Newspaper Page Text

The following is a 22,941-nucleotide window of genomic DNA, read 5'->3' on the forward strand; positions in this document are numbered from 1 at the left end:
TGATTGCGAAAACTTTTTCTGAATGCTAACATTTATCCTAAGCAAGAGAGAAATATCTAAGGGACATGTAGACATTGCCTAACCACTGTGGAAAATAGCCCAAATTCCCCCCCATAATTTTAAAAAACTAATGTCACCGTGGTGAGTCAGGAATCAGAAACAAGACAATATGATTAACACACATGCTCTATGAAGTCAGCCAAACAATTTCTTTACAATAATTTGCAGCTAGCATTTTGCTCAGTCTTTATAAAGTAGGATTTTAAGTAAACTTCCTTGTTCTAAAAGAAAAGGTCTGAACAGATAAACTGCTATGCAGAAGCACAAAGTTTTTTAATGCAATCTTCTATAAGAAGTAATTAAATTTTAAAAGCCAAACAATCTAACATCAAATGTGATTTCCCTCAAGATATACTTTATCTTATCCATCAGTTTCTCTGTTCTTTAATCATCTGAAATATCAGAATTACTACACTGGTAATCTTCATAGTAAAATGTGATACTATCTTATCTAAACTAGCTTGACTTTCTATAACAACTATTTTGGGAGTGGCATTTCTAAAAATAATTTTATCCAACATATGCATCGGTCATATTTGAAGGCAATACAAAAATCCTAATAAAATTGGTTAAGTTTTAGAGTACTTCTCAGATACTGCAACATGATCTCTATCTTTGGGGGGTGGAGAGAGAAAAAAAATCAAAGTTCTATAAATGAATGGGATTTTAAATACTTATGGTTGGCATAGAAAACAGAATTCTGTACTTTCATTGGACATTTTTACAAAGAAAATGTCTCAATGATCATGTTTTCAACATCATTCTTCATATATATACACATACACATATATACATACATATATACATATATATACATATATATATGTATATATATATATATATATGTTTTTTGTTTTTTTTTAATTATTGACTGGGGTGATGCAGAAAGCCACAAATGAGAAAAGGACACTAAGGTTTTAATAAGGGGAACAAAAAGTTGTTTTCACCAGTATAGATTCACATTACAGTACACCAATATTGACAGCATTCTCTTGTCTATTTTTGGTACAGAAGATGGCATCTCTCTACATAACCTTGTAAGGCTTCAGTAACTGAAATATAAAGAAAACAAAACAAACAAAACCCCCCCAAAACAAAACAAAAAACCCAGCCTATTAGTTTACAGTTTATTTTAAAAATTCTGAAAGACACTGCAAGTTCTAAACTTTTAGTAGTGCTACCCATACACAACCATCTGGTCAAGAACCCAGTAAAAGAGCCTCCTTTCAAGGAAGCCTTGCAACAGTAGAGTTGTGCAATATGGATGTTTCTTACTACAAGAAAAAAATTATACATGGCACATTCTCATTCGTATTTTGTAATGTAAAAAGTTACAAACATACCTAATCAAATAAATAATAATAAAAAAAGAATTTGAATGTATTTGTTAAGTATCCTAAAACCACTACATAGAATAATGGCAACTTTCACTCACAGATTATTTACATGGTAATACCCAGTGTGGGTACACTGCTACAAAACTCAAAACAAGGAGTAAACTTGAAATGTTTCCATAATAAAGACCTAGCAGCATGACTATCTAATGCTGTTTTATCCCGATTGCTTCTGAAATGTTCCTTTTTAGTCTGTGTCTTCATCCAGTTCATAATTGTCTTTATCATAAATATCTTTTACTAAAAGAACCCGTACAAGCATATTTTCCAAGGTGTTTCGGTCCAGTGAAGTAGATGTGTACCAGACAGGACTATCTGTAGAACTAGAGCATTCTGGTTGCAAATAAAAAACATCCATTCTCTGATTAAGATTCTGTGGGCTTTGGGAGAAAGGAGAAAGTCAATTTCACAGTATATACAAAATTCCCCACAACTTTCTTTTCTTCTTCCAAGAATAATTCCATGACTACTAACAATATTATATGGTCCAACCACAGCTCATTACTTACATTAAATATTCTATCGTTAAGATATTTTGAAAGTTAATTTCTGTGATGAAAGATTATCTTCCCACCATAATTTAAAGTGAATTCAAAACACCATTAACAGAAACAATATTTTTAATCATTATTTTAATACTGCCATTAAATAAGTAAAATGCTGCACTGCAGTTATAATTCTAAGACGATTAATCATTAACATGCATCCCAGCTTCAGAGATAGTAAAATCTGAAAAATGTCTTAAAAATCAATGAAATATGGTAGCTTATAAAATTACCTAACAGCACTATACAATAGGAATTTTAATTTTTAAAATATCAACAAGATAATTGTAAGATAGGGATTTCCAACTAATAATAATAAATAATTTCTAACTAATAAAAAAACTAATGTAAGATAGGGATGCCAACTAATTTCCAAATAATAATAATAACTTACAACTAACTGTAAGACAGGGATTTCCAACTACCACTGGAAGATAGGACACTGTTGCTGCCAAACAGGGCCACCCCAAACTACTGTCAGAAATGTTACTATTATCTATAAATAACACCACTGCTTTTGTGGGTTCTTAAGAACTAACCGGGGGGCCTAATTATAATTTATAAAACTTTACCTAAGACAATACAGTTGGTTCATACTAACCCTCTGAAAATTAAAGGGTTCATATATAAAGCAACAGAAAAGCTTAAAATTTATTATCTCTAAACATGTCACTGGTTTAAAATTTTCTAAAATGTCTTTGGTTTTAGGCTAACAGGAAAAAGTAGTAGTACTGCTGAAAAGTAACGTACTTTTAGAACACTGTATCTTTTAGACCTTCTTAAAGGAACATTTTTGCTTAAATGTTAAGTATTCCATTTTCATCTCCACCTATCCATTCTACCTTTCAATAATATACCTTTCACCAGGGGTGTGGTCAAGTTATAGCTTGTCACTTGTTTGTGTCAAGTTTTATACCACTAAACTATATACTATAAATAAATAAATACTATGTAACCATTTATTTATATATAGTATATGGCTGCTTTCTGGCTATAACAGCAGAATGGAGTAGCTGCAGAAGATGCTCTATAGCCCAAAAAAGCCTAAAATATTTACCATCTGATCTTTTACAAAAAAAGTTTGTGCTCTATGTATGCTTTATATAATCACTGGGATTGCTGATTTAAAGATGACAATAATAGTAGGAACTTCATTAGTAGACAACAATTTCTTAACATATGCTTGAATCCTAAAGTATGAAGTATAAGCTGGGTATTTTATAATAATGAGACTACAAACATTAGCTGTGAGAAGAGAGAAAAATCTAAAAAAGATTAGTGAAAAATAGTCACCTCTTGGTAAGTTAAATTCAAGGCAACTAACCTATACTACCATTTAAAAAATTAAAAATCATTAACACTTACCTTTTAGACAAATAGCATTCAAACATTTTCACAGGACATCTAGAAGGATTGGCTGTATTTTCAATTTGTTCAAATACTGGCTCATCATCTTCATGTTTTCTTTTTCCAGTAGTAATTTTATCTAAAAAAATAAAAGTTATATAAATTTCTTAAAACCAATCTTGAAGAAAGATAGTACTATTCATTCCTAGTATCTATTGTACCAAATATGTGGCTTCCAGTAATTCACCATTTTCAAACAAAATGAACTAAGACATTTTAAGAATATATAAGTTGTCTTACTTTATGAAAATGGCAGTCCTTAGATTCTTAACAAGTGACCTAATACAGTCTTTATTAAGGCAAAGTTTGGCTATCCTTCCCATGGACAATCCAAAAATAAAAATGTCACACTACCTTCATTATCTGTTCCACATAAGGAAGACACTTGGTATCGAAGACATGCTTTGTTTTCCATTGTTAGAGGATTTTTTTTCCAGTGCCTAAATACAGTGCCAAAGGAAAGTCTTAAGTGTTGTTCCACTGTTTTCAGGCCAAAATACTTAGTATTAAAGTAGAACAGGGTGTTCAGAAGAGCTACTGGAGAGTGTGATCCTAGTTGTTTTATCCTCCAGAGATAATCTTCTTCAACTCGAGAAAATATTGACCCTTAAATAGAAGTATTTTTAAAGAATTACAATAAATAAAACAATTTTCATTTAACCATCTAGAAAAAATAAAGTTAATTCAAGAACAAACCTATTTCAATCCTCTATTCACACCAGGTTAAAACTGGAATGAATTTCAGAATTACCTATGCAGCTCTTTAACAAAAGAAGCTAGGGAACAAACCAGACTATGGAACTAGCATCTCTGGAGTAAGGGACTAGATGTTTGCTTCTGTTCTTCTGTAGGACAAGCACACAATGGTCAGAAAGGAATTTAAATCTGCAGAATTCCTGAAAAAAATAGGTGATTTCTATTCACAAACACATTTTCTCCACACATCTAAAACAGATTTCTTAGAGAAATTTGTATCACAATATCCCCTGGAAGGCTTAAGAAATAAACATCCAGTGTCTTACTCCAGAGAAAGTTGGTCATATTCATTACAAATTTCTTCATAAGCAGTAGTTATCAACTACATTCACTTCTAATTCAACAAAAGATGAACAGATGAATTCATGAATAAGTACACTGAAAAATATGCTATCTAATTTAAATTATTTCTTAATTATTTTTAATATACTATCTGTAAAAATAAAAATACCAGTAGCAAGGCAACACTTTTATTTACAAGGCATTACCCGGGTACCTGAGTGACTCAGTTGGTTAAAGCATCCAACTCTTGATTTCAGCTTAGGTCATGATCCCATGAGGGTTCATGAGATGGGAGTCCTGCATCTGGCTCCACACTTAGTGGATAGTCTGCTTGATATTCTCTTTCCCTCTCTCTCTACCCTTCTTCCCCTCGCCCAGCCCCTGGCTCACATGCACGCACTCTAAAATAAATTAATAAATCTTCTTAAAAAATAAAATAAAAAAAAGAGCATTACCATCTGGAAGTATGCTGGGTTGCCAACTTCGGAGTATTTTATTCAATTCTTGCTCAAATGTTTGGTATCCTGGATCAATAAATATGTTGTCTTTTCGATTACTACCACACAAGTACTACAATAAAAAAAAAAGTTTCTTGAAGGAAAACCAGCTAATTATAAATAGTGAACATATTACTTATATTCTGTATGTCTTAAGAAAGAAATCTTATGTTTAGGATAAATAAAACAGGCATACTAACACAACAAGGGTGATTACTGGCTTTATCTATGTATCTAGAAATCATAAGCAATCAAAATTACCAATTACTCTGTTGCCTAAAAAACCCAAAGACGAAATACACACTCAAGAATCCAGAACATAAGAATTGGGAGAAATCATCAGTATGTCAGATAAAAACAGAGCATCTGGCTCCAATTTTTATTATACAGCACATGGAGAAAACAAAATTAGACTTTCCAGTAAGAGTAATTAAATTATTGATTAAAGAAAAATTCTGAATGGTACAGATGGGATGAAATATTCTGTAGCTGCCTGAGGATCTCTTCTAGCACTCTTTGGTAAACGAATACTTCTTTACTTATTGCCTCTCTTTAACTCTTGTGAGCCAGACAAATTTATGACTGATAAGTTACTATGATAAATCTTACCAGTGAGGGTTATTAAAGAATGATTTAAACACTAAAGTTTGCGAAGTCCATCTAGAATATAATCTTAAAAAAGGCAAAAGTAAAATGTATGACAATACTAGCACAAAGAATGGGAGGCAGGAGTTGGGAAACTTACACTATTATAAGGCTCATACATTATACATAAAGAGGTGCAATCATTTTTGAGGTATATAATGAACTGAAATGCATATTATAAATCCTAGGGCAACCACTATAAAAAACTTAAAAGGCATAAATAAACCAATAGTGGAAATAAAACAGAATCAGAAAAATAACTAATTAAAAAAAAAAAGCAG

WHAT CHANCE HAS KAISER TO RULE ANEW? LITTLE, DEAR WORLD-BE NOT AFRAID WITH THE GERMAN REPUBLIC overthrown ** with monarchists leaders again in control backed bv many sympathizers and troops, is it likely that William Hohenzollern will step across from Hol land and again assume tho throne from which he skedaddled blithely little more than a year ago? Briefly, it is not. Should he attempt it, it is prob able the allies would impress upon his mind that the treaty of Versailles is something more meaningful to the world than the "mere scrap of paper" which bt made famous some years baek. But to say the German people are unwilling to see another kaiser on the job would be quite another thing. Looking baek into the history of Germany since the war ended are indications, plenty of them and strong, that Germany hankers for a king to kneel before. FIRST FEELERS FOR PEACE LOOKED UPON WITH SUSPICION It was with considerable suspicion that the allied world looked upon Germany's first feelers for peace s When Prince Max announced that the central powers were ready to pow #ow over President Wilson's 14 points not everybody was without surprise. Germany's sudden willingness to throw down the mon archy and become a democratic republic was. it was felt, a b* too sudden. But, despite suspicion, the republic came. Ebert became president and Noske minister of defense. And then there settled down upon Germany a reign of terror. Here and there bobbed up Sparticist uprisings. Blood flowed in the streets of many cities. Madness seemed 'to have taken hold. Murder, arson, plunder, robbery, black mail and assassination was the rule. MORE DETAILS OF THE GERMAN REVOLUTION as a violent reactionary and has opposed the Ebert govern ment since its inception. As head of the powerful Father land party, he wad considered an advocate for restoration «f the monarchy. NEW PRESIDENT IN CLOSE TOUCH WITH PAN-GERMANISTS Kapp has been reported as closely in touch with the activi ty of the pan-Germanist groups who have been backing Field Marshal Von JHindenburg for the presidency. Von Hindenburg was last reported as accepting the offer to become a candidate. Fall of the Et>ert government may be fraught with the most far-reaching consequences. Allied leaders have made •very effort to insure its security, publicly declaring that any change of government in Germany would be sure to —danger the treaty of Versailles. Ebert depended for support largely on the troop# of Goatave Noske, his minister of defense, who crushed the Spartacan and other radical outbreaks. While Noske had fall control over the reichswehr and volunteer troops, his Kold on the regular army was weak. OFFICERS OF KAISER HEAD REVOLT AGAINST EBERT The disaffection of this element, headed by officers who ntained, secretly at least, their allegiance to the former kaiser, probably forced Noske to give up his post without fighting. • Reports that the revolution was brewing have been cur rent for months. Pan-Germanists and monarchists recently have been gaining power. Revelations in the Erzberger-llelfferich trial weakened the confidence of the people in the Ebert government, and gave, the reactionaries an opportunity they did not miss to crystallize opinion against the government. Ebert always had been considered an interloper by the aristocrats of the old kaiserist regime. His lowly birth and Unconvincing personality have l>een held up to scorn time kand again by the military clique. hMIES FACE GRAVE PROBLEMS AS RESULT OF REVOLUTION The revolution will bring the allies face to face with these problems: Forcing the new government to adhere to the treaty of Versailles. B«curing stronger guarantees from Holland that the for mer kaiser, now interned in the Dutch nation, will be so guarded that there will be no opportunity for his return to Germany. Forcing the new government to adhere to the allied de cision to make Germany punish her own war guilty by trial before a German tribunal at Leipzig. Gen. Von Luttwitz, who was commander of the first reichswehr group and a lieutenant of Noske, apparently was guilty of complete deception of his chief. He was accused by De Freiheit yesterday of being implicated in the plot When It was first discovered by the government. Noske never has been accused of disloyalty to the Ebert gov ernment. Today's successful roup was the result of careful prepara tion both by propaganda among the masses and careful worfc among army officers by the reactionaries. Radical and industrial outbreaks gave them their first chance. At the time of the Spartacan outbreaks, when grave fears were felt in allied circles for the safety of the govern ment, the panVlermanists and monarchists did everything in their power to embarrass President Ebert. Noske, however, succeeded in bolstering up the strength of the administration by ruthlessly repressing each disturbance. The reactionaries found their next opportunity when the aDied demands for punishment of the German war guilty,i and lists of accused, were forwarded to Berlin. These lists brought a storm of indignation from every circle of German j Siinion. The Ebert government, in a series of notes, warned e allies that it could not—dare not—turn the accused overi to the allies for trial before entente military tribunals. The government practically told the allies that surrender of the accused Teutons—including many powerful figures in the old kaiserist clique—meant its downfall. Allied inves tigations bore out this statement and the premiers finally agreed that the accused might be tried before a German tribunal at Liepzig as the government had suggested. The reactionaries thruout Germany, however, had seized the opportunity to hurl charges at the government. Rally ing around Von Hindenburg, they declared, the accused never would be surrendered. Army and navy officers joined in ALLIES DECIDE TO SEND TWO COMMISSIONS TO RUSSIA PAitlS. March 11.—The Council of Um League of Nation* In vsKlon bar* adopted a reaolutlon to *end two commission* to Ruuta to In* Veatlgate affair* there. [' The flrwt aonil—loß. rcpreaentlng k th* League of asclualveljr. (Starts on Page One) will Include 10 member*, two of which will be appointed by the In ternatlonal labor bureau. Thin body will atudy general condition* In Ku» •la. Tlx: second comml**lon, headed by ▲UMrt Thomaa of France, head of Red flair* waved. Sailors' and worker*' councils assumed control over night, here and there. Noske, with his troops, smote down uprising after uprising. Soviets came and went in a day. The minister of defense, tho successful in every combat, apparently foresaw eventual disaster when, in the spring of 1919, he said: "The government of Germany is but an empty shell." That spring was a season of wildest disorder. Strikes and bloodshed early in March followed proposals for socializa tion of industries. Industrial and soviet bodies had demand ed a government of Bolshevism. In time the soviet* collapsed, but the struggle had only begun. "PURE SOVIET GOVERNMENT* FORMED AND AS QUICKLY SMASHED On January 19 the Sparticists had attacked the govern ment and faded. Eisner was killed at Munich and it was here that the "mire soviet government" was declared and as quickly smashed. The climax came on March 1. A monster meeting was l>eing held for some unknown cause. Such gatherings were common. Into the meeting suddenly rushed six men at tired as workmen. They kicked a speaker off the platform and announced that the general strike for Germany was on. They werei not questioned. Informed that there was nothing to do, the meeting turned into a dance. While the gaiety was at its height Noske declared a state of siege and issued an ultimatum forbidding open air meetings and setting up courts martial to handle cases of treason, murder and other crimes. Meanwhile, the people "in between" said little and appar ently thought much. They suffered, too. Men, women and children collapsed during the general strike, brief as it was, from want of food. Towards the end of the week the insane element proposed KICKED OUT! l - oaths to prevent surrender by force. When the premiers finally decided to niter their demands the hold of the Ebert government had been weakened and a great wave of monarchist movement was sweeping over Germany. The Ebert government, continued to fight and not until the Erzberger-Helfferich dispute did it become apparent that Ihe government was in grave danger. The attack of Otwig Von Hirschfeld. a young student and former army lieutenant, upon Erzl>erger, then minister of finance, was one of the straws showing the trend of sympathy. Von Hirschfeld shot Erzberger as he was leaving the reich ftag, after the session of the trial. He said he did it for the good of Germany, and because he believed Erzberger was a "British sympathizer." This Incident was followed by the resignation of Erzber ger, who had been under fire for alleged use of his public Post for, private gain. At the time he resigned, newspapers of the reactionary group attacked the entire Ebert admin istration bitterly. It was apparent, correspondents wrote, that the government had been weakened. Monarchists and pan-Germanists had mnde the most of these opportunities. They worked apparently to secure firm hold of the army. The support of the military leaders prob ably was what enabled the revolutionary coup to be carried out with the apparent ease indicated by dispatches. the International bureau, will *tudy condition* In Fluwala from th* view point of labor The council ndopted Arthur Bal four'* rraoltitlon to up point a league of Nation* health committee to atudy condition* In I'olund and prepare a TITE SEATTLE STAR—SATTTRDAY, MARCH in. 1020. Fricdrich Ebert report recommending method* to atop the epidemic of typhi)* there. Thla report will lie preaented to tha International hygiene oonforeno*. to bo held in London next month. Another meeting of tha league eitunell will ha held In Pari* before the Rom* meeting. to shut off Ilerlin's gas and water supply. It was the last straw. The people rose up. They called themselves mod erates, took hold of the situation and ended the strike on March 8. Hut the extremists, maddened, continued a bloody conflict for several days in which innocents were shot down in cold blood and crimes of every description committed. FORMER KAISER ASSAILED FOR NOT FIGHTING TILL HE WAS SHOT About this time fhose "in between," recalling the days of peace and plenty before the war, remembered their former kaiser and heaped upon him a torrent of abuse, branding him as an arrant cownrd for not standing in the field resisting the enemy until he was ihot down. Hohenzollern, safe at Amerongwn castle, across the border, gave out a statement: '"Hie German people will never turn Ilolshevik U-cause they like to work." v As they hated Bolshevism they were beginning, too, to discern in the new republican government its many weak nesses. Noske's statement that it was a "mere shell" seemed to hold little assurance for them and their future prosperity, whether they worked or not. A group of sentimental women al>out this time protested against the promised trial of the ex-kaiser by the allies. But what might have started a movement of sympathy in his behalf was quickly cjua-shcd by the declaration of a noted medical man: "Place him under the observation of specialists in mental diseases and he probaldy never will l>e tried." There were still red flags flying in many parts of the re public. There were red troops standing—or. to be more exact | —leaning, sentry. They didn't shave. There was nothing suggestive of the soldier in their bearing, except that they Icarried guns and wore bulging cartridge belts. Inside guarded buildings, the workers' and soldiers' coun COMING BACK? Wilhclm Hohenzollern WHAT WILL IT MEAN? PUBLIC IS CONFUSED What will It mean? This In the attention on the Up* of, it eonfuncd populace Saturday. when 1 extra edition* told of the ov*rthrow of tlu* Kbert government In Germany by reactionaries % Meager wire report* filed In Her llo lata Friday nlicht hud Announced that ii revolutionary plot hud been uncovered and that eecurtty force* and relchnwehr had been confined to barrack* In roadlnena for enivrfcncy. SPAIN BLAMED FOR e COUP REPORT IN PORTUGAL II) Mil .TON IIIUINNRR LONDON, March I*. Report* that the Portuguese government haa fUlen Into llulahevlk handa are In terpreted liar* aa a bold (tap of Hpuniah propaganda to diacredlt u historical rival. The Hpanlah preaa haa for aome time conducted a campaign aaaall iiitf Portugal'* ability lu conduct her Von Kapp, barker of Hindenburg for president of Germany, had been ordered orreated, the lnt* report* *uid. But there waa little Indication that th«* crafty plotters had any chance for micceaa Hut when new* wire* opened in Se attle for the day Saturday, the fir«t flanh aent arrow* the continent told of the overthrow of Ihe Kbert regime. Then flowed u contlnulua recital of huppeninga in Berlin. own affair* Portugueae parliamen tary louder* charge that Spain la aeeking to Influanre the Ix-ugue of Natlona ao that Hpaln will be grant ed a inundate over Portugal. To the Portugueae republican* aurh a alttiatlon would hi- unthink able. Portugueae monarchist*. many of them refugeea in Hpaln, are raid to be financing and maturing much cils met and talked—end talked themselves to death. The principal point of discussion was wh&t to do with Germany'? money. Various schemes were offered, and discarded. One problem is said to have been argued for six days. COMMITTEE OPERATES BI T LETS EHERT GOVERNMENT M GO TO IT" Meanwhile, a committee was busy helping run the govern ment. Supposedly the committee was a part of the soldiers' and workers' council without authority. Ac tually, it made its own rules and did as was deemed best. It did not interfere with the Ebert government, ran things fairly smoothly, and when the council had talked itself into a state of collapse, it found it had no power. The German people abhorred waste too much to allow amateurs to run their cities. Th« strike, it wa.s finally found, had ceased to terrorize the pri vate capitalist, and was becoming the cur.se of socialism. . and thus the strike fever died. | TimoroiMy the ex-kaiser cried out: "I wouldn't go back to Germany, if I might." Nobody pressed him to reconsider. But not everybody was sure that Germany, one day, would not return to the monarchistic form of government that has now been re stored. Early in the spring of 1919 the World's Work, in a spe cial article written by an authority on world politics, said: "Will Germany ko back to the idea of the imperial state with a court and emperor? Hardly; the several royalist movements have met with little success. But at the same time a democracy doesn't satisfy. It would look as tho something in the way of a paradox might fulfill the needs —something in the way of a constitutional dictatorship. For the Germans have only a contemplative love for de mocracy." Is the new monarchy to stay? Perhaps. MONARCHISTS ISSUE WORD OF NEW POWER HASLE, March 13.—Unconfirmed dispatches from Berlin today report the monarchists had completely occupied the German capital. Dr. Kapp, the new chancellor, it was said, had issued a decree dissolving the constituent assembly and announcing that new elections will be held as Boon as conditions permit. Former President Ebert was said to have fled from Berlin. The monarchists are controlling all the public building, in cluding the telegraph offices, the advices asserts. A proclamation, signed by Kapp and General Luttwitz, stated: "The former government has ceased to exist. "Entire authority has passed into the hands of Director Kapp from Koenigsburg. "1 he new government chancellor is forming a government of order, liberty and action." The Prussian diet has been dissolved. Kapp is >aid to be a notorious monarchist. News from the provinces indicates that calm prevails everywhere in Germany, and that a majority of the people approve the counter revolution. GERMAN TROOPS FAIL TO HEED EBERT ORDER LONDON, March 18.—A Berlin dispatch says that new» of the approach of the revolutionary forces became known in the German capital at midnight. Baltic troops accompanied the marine brigade, which moved toward the city from Ddebritz (10 miles west of Berlin). When news of the approach of the hostile forces reached Berlin, Generals Olderhausen and Von Oven and Lieutenant Colonel Wetzel left the city and met the troops, warning them of the consequences of their action. The troops continued their march, however. Soon after they had rcached the city their leaders issued a proclama tion declaring the government had ceased to exist. Ebert's oefense minister, Herr Noske, retaliated by calling on the workers to declare a general strike. » The revolutionary forces reached the Tiergarten railway station at 5 a. in. Their proclamation named Von Kapp as imperial chancellor and Prussian premier. EBERT AND HIS WIFE FLEE IN AUTOMOBILE LONDON", March 13.—A Berlin dispatch reports that the western part of the city has been occupied by the revolu tionists. The eastern part of the city, the dispatch said, including government buildings, is held by loyal republicans. A Berlin dispatch says that the Lokal Anzeigty, in an ex tra edition, reports that the Ebert government, after refusinf to accede to the ultimatum of the revolutionists, fled in auto mobiles. President Ebert and his wife left Berlin at 5 a. m., thjL newspaper x said. Chancellor Kapp dissolved the Prussian assembly this morning. The newspaper said the city was quiet and traffic normal. Detachments of soldiers were patrolling the Wilhelmstrasse and stationed about the Hotel Adlon, headquarters for the various foreign missions. Star extra edition* wero first to roach the atreeta with the new*. At the public library renewed In (areat in German affair* wan imme diately reflected by requeata for reference work* describing condition® alnce Kbert became president. German-born citliena. who have re of the agitation Republican Hpanlah newspaper* atrrnglhened thla explanation b> de manding an Inveatlgatlon of the In trigue* of Portugueae inunaichlata aettled In Hpanlah (lallcla. Portugal hae been having trouble. Strikea. high coat of living :ind a governmental deficit of 911ft.000.000 are uinung the UUilu of the republic. celved Gorman papers regularly for the last year. In some instances wild they were not surprised. There was, however, a rather general local opin ion In these rlrcle.« that the follow ers of the old regime would never be able to overthrow their more democratic successors In iniwer. The new ro&litton government, born amid riots and hints of revolution, W reactionary. Concessions, in the form of eight hour day pledges and the national isation of certain enterprises hav<4 been made. tfl Chicago has a new type of motor bus with a covered upper deok M tnoly enclosed with (laaa.